At the center of this site is a stone building that houses a museum of the areas history. This history includes the building of the grade leading down to Mexicali and a rich Indian heritage. The building itself is made of an amazingly durable material - rock. Even more incredibly it is all of eighty years old but doesn't look a day over five.
It was once a military installation that never saw action. On top of the hill is a small circular fortress with gun posts. The view of the surrounding area of Rumorosa is nothing short of spectacular. Also on premises is a picnic area. Occassionally concerts and cultural exhibitions are held here.
Several agencies now use this facilities with a common goal to enhance cultural ties.
There are hundreds of cave paintings in Baja, each dramatic in their own rite. Think of it, the pictographic impressions of a people long extinct, captured on the very rock, on the very site, and for reasons unknown. For every pictograph created lies a mystery; why on earth did they draw that?
Here in La Rumorosa, the site is called El Vallecito meaning little valley. There are dozens of individual paintings found mostly on the underside of the large boulders strewn throughout the valley. The most famous painting is El Diablito, or "little devil", a red colored image that loosely resembles its namesake. Incredibly, on December 21, the winter solstice, a beam of light will shin through to the cave illuminating the eyes of this figure.
There are five designated locations on the looped trail. Among the paintings are mysterious geometric designs, some can possibly be interpreted as calendars. These consist of a straight line about a foot long with about a dozen short marks running perpendicular like a large centipede. Most interesting to me is the three headed stick figures that appear in several places.
The age of these rock is disputed but it is not felt they are very old, probably 500 years. Compare that to several thousand year old finds, carbon dated with National Geographic oversight. The Kumiai are responsibility for many of these paintings so they think. Our guide, David, who was raised in Rumorosa is very knowledgable about the paintings as well as the name of the plants and trees. He made it abuntantly clear that much is not know as to why they painted these figures. I greatly appreciated that admission.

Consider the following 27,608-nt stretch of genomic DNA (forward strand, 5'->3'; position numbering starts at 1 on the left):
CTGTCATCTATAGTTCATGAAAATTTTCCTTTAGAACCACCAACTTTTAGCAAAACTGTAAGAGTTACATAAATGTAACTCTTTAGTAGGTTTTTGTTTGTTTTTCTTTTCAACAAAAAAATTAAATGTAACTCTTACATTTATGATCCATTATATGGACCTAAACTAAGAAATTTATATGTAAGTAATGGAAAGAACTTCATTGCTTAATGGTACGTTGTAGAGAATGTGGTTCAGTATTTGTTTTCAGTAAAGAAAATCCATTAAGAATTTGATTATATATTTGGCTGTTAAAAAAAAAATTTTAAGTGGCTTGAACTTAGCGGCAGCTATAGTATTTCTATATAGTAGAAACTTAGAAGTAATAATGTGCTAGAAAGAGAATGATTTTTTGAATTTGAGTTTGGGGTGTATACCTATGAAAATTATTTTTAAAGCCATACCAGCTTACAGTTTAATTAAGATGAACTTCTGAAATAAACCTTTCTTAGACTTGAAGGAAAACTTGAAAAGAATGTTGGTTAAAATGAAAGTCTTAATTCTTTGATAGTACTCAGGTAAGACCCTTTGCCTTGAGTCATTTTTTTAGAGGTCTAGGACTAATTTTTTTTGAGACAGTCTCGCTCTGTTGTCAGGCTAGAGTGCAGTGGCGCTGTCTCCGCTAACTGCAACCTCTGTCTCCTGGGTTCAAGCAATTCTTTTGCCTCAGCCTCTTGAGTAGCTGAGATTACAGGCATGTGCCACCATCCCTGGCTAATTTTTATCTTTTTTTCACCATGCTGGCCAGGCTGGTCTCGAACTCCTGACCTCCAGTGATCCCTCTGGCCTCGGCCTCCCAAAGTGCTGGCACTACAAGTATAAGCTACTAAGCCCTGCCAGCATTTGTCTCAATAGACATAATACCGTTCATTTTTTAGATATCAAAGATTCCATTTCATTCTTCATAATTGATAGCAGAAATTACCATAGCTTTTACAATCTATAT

The El Chipo Restaurant is known mostly for the place where you turn to view the El Vallecito cave paintings. You'll read the name in the online guides continuously. I thought it worth a stop for lunch since we owe our wonderful visit to the rock art drawing to its existence. Not to mention, it might just be the best place to eat in town.
We ordered a total of eight chicken tacos with beans and sodas for a total of $15. The meat was well done and every bit as delicious as it looked. We all agreed that we had struck it rich. The food was prepared out doors and served on plates with a plastic bag over it. This tipped us off that there was no running water to wash them. There may not have been electricity and there definately was no refrigeration as the sodas came from an ice chest. Considering these liabilities the meal was a smash and we laughed and joked with the staff. Their children made friends with our children and the blend of good food and friendship in a small, dusty Mexican town was a memorable experience, that's why I keep coming back.